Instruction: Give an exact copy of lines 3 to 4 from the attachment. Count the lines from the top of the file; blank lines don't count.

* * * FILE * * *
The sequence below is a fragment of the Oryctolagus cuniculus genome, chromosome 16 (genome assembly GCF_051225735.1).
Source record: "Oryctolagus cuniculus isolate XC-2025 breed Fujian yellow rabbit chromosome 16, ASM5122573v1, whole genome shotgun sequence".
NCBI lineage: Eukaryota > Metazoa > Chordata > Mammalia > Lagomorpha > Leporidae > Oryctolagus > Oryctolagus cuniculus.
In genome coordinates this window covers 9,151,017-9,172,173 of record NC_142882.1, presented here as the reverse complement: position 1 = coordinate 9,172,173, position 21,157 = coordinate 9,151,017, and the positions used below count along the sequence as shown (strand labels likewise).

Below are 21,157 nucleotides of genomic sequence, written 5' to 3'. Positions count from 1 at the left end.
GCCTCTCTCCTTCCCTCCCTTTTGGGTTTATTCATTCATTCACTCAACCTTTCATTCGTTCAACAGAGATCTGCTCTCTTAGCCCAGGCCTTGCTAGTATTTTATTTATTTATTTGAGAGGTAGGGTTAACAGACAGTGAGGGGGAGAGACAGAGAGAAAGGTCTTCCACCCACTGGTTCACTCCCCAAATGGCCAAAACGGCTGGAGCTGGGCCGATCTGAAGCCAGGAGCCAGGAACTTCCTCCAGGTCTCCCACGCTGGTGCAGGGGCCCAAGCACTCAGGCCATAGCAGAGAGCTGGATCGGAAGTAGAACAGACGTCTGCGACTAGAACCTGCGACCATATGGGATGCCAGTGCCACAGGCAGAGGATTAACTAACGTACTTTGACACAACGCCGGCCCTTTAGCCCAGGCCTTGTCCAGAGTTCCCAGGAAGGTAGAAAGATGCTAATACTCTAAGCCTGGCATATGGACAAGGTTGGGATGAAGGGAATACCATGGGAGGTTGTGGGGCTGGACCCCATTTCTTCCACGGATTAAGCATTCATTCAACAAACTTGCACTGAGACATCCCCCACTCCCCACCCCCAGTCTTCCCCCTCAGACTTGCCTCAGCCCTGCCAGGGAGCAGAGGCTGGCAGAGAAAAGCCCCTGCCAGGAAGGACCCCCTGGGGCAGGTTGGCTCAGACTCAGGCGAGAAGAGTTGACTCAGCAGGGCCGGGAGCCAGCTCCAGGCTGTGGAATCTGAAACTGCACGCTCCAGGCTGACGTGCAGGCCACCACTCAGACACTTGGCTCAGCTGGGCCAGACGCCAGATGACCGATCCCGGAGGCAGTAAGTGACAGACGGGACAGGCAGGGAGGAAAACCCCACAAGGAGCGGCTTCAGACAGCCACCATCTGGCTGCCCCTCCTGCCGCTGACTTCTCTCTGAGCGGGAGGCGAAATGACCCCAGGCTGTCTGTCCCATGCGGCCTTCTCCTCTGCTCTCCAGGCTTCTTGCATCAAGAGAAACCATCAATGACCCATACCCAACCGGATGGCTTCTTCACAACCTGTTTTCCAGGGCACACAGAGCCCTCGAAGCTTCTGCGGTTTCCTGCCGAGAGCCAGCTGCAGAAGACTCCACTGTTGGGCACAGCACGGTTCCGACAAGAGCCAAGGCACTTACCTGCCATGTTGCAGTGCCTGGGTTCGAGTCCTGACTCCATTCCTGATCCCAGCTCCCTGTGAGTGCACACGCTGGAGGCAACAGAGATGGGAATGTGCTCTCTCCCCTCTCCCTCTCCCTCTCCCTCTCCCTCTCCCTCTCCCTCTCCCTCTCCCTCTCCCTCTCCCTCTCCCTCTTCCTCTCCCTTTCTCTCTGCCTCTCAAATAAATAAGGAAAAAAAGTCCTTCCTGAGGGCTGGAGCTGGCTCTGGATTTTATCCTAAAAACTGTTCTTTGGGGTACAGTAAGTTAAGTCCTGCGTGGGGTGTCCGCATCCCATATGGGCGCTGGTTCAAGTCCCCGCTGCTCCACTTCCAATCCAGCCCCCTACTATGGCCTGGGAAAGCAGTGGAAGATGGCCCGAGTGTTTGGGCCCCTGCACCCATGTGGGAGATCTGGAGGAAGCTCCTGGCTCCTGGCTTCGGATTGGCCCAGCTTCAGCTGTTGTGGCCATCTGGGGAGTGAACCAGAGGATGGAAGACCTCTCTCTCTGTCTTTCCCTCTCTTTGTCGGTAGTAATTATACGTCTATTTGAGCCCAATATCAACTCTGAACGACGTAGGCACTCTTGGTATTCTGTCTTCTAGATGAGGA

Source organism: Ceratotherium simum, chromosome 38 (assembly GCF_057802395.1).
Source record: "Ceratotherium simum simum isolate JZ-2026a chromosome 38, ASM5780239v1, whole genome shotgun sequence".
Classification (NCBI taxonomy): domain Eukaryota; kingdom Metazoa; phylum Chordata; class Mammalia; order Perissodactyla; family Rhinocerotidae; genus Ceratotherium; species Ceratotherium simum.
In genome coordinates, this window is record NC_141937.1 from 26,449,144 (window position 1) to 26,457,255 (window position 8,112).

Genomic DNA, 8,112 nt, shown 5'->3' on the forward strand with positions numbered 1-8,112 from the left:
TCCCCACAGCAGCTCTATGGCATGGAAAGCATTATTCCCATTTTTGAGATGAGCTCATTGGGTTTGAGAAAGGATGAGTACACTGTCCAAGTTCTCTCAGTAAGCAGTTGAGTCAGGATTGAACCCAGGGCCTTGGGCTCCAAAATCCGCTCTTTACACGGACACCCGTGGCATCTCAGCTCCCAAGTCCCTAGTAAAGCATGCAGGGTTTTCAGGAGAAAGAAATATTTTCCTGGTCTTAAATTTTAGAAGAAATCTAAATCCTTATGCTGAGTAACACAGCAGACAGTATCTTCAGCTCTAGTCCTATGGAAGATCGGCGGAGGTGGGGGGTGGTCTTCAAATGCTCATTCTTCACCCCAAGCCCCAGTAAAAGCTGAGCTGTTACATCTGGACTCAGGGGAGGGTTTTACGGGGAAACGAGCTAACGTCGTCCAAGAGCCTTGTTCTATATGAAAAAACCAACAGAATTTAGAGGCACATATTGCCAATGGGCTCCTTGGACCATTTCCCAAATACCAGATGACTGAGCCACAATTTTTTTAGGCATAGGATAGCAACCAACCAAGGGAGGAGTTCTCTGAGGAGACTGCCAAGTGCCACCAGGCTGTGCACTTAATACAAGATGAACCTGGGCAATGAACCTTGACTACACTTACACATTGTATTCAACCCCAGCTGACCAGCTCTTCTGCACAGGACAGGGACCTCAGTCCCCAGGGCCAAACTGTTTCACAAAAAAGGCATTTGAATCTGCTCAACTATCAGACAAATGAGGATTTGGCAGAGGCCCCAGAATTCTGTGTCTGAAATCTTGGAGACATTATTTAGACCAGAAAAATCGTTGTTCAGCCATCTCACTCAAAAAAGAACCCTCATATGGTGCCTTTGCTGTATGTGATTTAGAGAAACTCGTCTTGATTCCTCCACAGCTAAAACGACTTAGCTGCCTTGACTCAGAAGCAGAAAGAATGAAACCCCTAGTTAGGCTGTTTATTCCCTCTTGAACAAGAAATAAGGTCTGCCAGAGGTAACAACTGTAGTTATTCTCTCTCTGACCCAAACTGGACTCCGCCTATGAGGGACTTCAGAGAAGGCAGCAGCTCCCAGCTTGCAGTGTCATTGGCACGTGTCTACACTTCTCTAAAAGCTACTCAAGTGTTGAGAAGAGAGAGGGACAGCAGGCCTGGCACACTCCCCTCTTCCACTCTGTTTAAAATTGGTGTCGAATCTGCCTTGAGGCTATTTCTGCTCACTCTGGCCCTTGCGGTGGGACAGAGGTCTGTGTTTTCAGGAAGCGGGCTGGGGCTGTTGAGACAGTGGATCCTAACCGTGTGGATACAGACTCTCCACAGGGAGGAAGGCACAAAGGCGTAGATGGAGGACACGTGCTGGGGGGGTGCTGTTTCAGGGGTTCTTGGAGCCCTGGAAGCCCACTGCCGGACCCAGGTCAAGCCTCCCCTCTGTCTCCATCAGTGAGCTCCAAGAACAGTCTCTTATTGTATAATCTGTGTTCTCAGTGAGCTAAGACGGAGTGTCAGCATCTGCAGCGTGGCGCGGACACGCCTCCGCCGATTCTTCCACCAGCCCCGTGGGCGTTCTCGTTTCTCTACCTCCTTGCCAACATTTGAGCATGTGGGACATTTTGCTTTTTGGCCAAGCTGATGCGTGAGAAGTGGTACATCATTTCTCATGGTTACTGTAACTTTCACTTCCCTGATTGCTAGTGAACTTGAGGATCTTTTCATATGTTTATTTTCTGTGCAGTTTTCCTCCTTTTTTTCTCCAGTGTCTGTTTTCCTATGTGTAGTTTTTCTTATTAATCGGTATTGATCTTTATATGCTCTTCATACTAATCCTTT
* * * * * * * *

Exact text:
NCBI lineage: Eukaryota > Metazoa > Chordata > Mammalia > Lagomorpha > Leporidae > Oryctolagus > Oryctolagus cuniculus.
In genome coordinates this window covers 9,151,017-9,172,173 of record NC_142882.1, presented here as the reverse complement: position 1 = coordinate 9,172,173, position 21,157 = coordinate 9,151,017, and the positions used below count along the sequence as shown (strand labels likewise).